Room: Exhibit Hall | Forum 9
Purpose: Hypoxia in the tumor microenvironmentsÂ is a well-known indicatorÂ ofÂ poor patient prognosis and limits therapeutic success;Â however,Â itsÂ complicated spatial and temporal kineticsÂ are not well understood. To study these temporal effects in vitro, we quantified intercellular hypoxia for two murine breast cancer cell lines 4T07 and E0771 using oxygen-sensing duel-emissive boron nanoparticles (BNP). We hypothesized that, after irradiation, the cell line with the higher oxygen consumption rate, 4T07, exhibits an increased hypoxic effect over time after irradiation.
Methods: Boron nanoparticles dual-emit a constant fluorescent peak and a phosphorescent peak that is dependent on oxygen concentrations due to collisional quenching. Using optical microscopy, we can quantify these ratiometric changes in intensity. To test our hypothesis, we irradiated the cells at their 50% survival dose. Immediately after irradiation, we added the BNP and measured the intensity over time.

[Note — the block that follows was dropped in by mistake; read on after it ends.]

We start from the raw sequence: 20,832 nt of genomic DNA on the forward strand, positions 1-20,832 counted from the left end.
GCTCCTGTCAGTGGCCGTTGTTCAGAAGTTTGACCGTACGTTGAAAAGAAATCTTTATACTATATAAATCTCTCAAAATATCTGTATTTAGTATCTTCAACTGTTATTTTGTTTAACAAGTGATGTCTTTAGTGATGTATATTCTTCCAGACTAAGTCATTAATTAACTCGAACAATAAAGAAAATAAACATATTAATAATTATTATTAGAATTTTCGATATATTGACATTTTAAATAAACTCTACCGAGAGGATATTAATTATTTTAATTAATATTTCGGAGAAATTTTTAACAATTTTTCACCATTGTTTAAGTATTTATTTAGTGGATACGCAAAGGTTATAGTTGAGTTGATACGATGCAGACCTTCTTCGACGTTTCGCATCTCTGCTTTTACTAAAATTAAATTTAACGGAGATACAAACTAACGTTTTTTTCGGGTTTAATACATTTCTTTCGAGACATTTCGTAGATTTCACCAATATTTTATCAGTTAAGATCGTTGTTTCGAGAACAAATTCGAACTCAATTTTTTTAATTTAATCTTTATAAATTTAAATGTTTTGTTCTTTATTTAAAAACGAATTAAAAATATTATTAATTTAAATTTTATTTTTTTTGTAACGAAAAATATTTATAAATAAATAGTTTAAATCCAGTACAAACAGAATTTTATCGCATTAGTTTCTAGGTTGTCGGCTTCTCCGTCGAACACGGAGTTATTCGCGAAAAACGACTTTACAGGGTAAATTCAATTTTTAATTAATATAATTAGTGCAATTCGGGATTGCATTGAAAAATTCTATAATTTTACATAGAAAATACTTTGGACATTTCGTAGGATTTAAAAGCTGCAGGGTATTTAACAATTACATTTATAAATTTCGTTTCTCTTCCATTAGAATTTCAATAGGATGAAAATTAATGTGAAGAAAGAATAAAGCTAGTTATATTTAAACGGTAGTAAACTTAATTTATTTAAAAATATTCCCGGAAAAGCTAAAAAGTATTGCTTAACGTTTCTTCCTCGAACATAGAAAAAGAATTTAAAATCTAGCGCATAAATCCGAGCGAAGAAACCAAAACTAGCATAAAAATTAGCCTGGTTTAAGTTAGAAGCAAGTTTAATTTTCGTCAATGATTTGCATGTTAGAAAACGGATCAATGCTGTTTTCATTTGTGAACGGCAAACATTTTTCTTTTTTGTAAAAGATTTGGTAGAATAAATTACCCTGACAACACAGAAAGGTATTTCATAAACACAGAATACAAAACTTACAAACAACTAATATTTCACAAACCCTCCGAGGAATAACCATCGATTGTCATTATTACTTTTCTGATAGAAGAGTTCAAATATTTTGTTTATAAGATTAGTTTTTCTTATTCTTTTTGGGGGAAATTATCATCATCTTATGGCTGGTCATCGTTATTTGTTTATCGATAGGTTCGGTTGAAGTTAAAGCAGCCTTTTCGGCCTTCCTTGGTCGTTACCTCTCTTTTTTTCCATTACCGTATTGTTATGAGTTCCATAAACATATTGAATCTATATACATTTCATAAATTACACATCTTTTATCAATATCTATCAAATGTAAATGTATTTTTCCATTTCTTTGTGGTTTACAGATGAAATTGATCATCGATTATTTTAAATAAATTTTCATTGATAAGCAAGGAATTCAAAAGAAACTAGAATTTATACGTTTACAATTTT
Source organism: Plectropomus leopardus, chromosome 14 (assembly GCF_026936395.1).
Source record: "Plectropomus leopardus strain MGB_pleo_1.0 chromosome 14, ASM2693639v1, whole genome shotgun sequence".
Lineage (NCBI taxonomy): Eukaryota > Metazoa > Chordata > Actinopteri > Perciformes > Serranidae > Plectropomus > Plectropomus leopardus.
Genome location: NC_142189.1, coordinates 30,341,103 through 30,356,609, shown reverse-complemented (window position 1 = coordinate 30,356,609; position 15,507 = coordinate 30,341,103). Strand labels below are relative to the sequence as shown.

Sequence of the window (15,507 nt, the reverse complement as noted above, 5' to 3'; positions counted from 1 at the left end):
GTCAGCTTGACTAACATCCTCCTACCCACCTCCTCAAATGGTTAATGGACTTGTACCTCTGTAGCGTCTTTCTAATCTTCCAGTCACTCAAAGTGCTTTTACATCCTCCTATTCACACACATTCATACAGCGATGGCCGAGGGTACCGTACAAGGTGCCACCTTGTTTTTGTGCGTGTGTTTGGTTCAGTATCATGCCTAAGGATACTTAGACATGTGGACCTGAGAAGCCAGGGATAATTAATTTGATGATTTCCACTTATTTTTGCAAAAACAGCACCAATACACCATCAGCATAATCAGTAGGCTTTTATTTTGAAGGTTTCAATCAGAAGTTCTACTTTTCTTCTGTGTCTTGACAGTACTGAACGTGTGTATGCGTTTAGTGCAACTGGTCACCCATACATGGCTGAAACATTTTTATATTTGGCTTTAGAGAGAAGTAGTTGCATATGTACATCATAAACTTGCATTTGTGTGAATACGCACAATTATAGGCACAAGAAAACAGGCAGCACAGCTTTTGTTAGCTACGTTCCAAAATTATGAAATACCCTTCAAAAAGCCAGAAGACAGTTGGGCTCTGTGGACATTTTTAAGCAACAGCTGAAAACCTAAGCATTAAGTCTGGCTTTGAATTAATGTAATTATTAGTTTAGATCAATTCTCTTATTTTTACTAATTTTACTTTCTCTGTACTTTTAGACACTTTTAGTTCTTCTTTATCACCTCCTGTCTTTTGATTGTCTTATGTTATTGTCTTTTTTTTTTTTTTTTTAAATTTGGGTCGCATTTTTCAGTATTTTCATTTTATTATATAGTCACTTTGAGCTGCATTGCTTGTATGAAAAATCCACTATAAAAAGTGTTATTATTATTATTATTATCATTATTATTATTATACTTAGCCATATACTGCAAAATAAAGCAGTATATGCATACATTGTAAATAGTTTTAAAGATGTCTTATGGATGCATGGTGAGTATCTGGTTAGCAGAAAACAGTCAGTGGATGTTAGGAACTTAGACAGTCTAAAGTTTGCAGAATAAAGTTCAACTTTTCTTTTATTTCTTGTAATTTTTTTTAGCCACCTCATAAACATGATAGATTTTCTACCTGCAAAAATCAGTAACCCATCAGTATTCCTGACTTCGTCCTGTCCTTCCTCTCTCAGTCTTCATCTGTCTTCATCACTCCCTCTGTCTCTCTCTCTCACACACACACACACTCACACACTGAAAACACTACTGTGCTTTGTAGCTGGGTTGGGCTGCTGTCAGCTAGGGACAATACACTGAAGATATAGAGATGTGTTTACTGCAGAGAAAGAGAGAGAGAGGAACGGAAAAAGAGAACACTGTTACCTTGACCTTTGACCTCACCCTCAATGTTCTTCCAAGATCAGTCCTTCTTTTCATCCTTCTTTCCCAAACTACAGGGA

Results: We found that the BNP could detect minute environmental changes in hypoxia over time for both cell lines when compared to their unirradiated controls. 4T07 exhibited a significantly smaller amount of oxygen in its solution compared to E0771 at earlier time points.
Conclusion: Based on our results, we can begin to build a quantitative model of the temporal kinetics of hypoxia for E0771 and 4T07. With this information, we will extend our study to in vivo murine models where we can continue to quantify the temporal effects of hypoxia on tumor cells after irradiation.
Not Applicable / None Entered.